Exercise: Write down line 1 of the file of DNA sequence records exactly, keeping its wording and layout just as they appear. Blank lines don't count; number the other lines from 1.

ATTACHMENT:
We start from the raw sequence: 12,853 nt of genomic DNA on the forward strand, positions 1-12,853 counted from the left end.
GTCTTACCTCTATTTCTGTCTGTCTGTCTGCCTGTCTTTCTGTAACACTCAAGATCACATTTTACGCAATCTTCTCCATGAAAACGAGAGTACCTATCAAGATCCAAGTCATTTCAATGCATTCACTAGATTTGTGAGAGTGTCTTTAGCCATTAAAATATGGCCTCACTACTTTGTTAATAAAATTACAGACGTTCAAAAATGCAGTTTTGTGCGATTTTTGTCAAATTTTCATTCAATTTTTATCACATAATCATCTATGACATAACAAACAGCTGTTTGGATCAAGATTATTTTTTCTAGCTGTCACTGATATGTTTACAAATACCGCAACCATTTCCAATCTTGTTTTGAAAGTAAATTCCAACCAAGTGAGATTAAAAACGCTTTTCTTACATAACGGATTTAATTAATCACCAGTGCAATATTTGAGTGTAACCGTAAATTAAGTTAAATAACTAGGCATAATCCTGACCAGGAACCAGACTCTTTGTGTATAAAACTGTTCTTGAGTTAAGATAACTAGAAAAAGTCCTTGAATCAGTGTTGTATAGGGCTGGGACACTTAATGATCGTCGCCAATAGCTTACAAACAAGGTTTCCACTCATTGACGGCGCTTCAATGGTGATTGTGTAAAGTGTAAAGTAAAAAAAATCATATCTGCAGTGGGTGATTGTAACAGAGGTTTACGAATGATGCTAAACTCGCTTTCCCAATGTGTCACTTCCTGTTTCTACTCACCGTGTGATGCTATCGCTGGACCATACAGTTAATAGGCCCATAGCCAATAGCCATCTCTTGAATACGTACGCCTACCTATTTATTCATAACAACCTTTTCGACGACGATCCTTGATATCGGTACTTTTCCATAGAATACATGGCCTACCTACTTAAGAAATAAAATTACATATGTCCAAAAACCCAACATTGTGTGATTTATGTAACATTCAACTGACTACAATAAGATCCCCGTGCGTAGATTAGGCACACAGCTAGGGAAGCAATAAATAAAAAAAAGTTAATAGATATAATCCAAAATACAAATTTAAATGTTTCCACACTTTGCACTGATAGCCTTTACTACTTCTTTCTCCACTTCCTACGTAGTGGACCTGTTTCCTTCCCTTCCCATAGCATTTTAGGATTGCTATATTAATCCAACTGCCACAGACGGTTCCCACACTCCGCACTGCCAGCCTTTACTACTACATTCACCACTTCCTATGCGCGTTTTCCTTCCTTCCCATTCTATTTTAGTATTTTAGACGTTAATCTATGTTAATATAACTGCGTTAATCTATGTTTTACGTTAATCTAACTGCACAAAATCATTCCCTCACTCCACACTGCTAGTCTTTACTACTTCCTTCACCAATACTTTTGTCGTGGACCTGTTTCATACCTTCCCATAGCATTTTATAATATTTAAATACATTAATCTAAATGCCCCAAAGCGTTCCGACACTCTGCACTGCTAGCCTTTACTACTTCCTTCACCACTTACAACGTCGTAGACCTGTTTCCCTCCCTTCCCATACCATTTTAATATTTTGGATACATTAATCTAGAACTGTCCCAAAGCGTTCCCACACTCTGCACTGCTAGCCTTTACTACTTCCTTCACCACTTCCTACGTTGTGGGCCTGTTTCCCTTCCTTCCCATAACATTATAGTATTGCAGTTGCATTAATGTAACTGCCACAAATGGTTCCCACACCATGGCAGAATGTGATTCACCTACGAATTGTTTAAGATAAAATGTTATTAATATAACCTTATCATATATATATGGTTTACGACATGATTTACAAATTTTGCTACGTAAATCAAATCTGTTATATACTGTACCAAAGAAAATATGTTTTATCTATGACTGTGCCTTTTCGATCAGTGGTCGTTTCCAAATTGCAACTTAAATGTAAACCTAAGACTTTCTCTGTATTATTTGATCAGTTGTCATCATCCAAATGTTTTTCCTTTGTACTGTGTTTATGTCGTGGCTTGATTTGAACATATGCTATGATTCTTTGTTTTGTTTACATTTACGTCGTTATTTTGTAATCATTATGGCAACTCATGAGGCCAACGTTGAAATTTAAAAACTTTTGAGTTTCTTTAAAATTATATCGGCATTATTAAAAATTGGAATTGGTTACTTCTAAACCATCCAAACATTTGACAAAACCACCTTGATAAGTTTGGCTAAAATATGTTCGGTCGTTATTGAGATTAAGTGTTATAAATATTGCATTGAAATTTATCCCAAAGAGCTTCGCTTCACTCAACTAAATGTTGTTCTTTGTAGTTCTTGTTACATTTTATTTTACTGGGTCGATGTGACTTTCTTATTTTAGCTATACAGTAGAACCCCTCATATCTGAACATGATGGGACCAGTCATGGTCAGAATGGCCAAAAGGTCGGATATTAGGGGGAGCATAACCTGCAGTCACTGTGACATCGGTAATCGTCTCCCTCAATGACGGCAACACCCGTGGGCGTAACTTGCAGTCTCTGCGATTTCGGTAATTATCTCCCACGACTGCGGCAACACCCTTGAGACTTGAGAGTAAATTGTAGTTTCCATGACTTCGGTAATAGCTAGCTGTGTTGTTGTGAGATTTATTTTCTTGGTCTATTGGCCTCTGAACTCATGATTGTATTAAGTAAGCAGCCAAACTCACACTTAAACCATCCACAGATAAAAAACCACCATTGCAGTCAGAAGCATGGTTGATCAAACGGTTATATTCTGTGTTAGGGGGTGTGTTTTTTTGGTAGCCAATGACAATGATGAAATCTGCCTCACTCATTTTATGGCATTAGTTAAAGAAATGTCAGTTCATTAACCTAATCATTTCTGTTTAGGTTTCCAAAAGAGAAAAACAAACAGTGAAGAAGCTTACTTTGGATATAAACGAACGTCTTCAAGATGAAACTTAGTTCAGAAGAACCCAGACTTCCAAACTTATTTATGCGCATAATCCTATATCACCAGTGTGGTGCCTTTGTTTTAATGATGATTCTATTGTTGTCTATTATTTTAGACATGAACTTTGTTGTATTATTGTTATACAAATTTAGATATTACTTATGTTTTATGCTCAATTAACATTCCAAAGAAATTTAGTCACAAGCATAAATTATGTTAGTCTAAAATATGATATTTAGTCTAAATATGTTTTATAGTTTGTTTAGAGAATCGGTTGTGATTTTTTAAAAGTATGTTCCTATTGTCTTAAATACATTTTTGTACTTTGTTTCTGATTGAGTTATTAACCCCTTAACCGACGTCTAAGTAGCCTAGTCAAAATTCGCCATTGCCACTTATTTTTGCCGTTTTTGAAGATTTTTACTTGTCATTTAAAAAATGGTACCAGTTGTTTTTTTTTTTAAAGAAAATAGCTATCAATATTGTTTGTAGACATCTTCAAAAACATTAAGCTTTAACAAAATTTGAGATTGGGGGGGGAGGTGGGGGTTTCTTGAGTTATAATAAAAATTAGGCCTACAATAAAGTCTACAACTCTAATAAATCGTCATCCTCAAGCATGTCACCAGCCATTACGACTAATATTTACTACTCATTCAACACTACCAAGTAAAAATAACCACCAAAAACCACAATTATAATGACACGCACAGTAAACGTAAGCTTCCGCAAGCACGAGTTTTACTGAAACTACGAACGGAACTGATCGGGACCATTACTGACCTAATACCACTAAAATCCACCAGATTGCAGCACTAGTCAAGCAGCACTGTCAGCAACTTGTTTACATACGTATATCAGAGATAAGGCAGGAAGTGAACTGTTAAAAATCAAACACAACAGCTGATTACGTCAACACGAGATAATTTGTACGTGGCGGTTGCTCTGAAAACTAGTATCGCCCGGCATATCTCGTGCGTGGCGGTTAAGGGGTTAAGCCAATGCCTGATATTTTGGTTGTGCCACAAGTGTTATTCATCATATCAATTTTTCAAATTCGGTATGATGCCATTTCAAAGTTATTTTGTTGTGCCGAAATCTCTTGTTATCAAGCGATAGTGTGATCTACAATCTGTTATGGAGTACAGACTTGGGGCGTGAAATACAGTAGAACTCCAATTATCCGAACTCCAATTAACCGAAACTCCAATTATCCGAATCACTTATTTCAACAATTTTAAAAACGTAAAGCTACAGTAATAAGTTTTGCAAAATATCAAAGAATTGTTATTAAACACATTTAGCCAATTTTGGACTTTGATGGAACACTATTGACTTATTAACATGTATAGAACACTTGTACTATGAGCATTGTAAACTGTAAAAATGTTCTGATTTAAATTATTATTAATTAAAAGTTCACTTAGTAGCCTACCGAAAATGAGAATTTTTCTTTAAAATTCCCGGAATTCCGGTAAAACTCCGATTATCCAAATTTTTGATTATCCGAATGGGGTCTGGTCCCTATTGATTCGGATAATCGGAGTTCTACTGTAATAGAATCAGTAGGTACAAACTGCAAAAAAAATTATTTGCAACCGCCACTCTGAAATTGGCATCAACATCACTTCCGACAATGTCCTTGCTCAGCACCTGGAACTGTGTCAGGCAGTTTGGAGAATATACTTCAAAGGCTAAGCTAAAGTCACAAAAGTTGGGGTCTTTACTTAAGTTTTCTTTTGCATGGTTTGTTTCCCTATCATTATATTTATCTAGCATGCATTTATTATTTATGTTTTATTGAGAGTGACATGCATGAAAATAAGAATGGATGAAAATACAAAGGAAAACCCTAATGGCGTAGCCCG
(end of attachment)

We start from the raw sequence: 12,853 nt of genomic DNA on the forward strand, positions 1-12,853 counted from the left end.